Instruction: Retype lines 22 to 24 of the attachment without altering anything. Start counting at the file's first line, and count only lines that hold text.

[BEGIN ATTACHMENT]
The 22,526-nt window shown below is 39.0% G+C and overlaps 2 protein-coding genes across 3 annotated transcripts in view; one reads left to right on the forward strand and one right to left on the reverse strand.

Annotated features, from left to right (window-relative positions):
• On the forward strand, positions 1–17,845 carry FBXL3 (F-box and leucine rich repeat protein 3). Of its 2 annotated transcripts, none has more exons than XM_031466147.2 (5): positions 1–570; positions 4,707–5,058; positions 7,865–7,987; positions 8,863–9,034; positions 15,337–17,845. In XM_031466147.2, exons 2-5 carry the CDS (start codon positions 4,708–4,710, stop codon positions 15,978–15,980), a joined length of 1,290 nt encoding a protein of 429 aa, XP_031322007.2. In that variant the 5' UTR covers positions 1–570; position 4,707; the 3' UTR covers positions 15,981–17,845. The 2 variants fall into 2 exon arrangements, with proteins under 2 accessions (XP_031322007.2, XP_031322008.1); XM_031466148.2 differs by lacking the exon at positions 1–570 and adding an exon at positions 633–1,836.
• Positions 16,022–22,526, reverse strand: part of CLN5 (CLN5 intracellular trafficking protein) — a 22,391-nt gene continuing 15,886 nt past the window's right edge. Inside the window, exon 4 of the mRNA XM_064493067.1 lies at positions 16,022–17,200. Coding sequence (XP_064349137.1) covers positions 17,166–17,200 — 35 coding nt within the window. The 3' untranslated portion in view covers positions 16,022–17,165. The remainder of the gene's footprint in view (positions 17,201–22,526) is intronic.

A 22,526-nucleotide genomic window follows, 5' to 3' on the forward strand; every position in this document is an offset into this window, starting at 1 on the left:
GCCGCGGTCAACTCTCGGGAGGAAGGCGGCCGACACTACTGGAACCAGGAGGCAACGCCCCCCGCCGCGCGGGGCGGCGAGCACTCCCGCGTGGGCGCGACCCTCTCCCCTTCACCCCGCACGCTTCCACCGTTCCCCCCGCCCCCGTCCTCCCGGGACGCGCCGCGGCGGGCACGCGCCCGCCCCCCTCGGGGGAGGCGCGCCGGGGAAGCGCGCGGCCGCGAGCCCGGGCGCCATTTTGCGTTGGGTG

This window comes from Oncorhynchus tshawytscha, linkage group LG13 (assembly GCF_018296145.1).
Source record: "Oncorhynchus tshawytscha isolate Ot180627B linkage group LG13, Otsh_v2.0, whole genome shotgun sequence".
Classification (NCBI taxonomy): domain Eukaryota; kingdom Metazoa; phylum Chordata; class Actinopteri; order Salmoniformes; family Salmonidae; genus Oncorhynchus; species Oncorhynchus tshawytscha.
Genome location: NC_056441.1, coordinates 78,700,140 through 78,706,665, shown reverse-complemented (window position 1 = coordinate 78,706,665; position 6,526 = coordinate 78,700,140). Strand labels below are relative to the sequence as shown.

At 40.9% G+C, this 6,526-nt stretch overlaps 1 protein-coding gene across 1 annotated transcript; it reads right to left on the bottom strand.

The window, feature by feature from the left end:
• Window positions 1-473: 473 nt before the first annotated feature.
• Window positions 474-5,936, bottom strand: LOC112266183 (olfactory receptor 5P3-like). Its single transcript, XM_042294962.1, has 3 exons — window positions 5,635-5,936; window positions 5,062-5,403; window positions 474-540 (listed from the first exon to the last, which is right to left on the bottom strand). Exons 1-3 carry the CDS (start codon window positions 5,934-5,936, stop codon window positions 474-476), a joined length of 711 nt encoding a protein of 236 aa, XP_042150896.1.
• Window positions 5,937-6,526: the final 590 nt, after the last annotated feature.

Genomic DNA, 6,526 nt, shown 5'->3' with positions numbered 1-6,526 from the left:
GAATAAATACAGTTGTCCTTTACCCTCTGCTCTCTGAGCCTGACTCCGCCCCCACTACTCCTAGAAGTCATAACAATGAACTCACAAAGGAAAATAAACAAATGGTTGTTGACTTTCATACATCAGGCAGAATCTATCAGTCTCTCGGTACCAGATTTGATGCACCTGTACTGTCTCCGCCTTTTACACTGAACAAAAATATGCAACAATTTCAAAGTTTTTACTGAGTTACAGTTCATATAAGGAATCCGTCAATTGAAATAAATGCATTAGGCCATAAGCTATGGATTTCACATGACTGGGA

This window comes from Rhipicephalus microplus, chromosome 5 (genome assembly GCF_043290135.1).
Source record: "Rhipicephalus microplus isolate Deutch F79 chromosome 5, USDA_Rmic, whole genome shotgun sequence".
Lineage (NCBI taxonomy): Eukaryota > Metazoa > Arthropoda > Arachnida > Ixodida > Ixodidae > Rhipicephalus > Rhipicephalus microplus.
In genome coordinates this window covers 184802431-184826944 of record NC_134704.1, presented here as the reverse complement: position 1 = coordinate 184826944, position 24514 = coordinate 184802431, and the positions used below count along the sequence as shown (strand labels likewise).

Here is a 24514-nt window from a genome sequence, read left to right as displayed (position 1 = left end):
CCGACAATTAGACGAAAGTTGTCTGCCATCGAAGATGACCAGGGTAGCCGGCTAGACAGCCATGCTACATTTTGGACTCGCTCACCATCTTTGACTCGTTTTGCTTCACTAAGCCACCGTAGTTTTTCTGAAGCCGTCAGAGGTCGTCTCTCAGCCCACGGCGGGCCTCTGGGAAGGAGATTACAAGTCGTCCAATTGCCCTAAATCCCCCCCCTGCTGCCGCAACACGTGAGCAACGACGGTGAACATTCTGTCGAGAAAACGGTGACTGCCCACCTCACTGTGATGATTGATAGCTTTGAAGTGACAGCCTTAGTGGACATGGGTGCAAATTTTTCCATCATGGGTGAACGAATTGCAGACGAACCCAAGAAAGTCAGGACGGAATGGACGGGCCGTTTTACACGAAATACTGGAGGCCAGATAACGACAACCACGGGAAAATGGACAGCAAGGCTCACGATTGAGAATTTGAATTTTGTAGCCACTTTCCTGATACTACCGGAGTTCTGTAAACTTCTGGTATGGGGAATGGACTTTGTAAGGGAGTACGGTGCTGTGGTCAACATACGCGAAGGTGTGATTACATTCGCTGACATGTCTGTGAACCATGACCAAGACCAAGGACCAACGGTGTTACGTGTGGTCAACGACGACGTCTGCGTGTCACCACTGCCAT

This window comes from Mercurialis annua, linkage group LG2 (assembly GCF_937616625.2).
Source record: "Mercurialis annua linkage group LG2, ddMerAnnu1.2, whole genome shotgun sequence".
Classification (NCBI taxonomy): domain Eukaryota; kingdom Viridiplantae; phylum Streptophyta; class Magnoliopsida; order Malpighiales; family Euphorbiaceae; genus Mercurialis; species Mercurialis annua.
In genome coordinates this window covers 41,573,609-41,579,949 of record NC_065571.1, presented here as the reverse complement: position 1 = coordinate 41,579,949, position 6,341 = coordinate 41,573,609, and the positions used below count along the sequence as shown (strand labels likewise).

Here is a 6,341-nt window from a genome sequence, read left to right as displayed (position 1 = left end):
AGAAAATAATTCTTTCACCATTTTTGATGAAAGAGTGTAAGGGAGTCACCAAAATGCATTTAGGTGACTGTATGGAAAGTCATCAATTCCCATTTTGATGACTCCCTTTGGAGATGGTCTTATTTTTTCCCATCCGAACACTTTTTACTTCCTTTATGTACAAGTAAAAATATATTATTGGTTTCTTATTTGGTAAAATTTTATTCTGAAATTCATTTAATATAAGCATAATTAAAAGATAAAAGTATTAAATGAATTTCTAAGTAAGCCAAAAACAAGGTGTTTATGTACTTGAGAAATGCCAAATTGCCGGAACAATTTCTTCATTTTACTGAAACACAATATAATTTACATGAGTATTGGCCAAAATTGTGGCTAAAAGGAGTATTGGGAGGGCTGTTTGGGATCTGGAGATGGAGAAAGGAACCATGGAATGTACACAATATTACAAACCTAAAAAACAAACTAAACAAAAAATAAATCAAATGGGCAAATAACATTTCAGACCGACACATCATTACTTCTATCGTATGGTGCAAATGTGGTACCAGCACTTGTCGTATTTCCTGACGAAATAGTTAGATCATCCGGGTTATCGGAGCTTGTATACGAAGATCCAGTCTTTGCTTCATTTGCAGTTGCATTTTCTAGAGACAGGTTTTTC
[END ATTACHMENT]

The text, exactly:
Here is a 24514-nt window from a genome sequence, read left to right as displayed (position 1 = left end):
CCGACAATTAGACGAAAGTTGTCTGCCATCGAAGATGACCAGGGTAGCCGGCTAGACAGCCATGCTACATTTTGGACTCGCTCACCATCTTTGACTCGTTTTGCTTCACTAAGCCACCGTAGTTTTTCTGAAGCCGTCAGAGGTCGTCTCTCAGCCCACGGCGGGCCTCTGGGAAGGAGATTACAAGTCGTCCAATTGCCCTAAATCCCCCCCCTGCTGCCGCAACACGTGAGCAACGACGGTGAACATTCTGTCGAGAAAACGGTGACTGCCCACCTCACTGTGATGATTGATAGCTTTGAAGTGACAGCCTTAGTGGACATGGGTGCAAATTTTTCCATCATGGGTGAACGAATTGCAGACGAACCCAAGAAAGTCAGGACGGAATGGACGGGCCGTTTTACACGAAATACTGGAGGCCAGATAACGACAACCACGGGAAAATGGACAGCAAGGCTCACGATTGAGAATTTGAATTTTGTAGCCACTTTCCTGATACTACCGGAGTTCTGTAAACTTCTGGTATGGGGAATGGACTTTGTAAGGGAGTACGGTGCTGTGGTCAACATACGCGAAGGTGTGATTACATTCGCTGACATGTCTGTGAACCATGACCAAGACCAAGGACCAACGGTGTTACGTGTGGTCAACGACGACGTCTGCGTGTCACCACTGCCAT

This window comes from Mercurialis annua, linkage group LG2 (assembly GCF_937616625.2).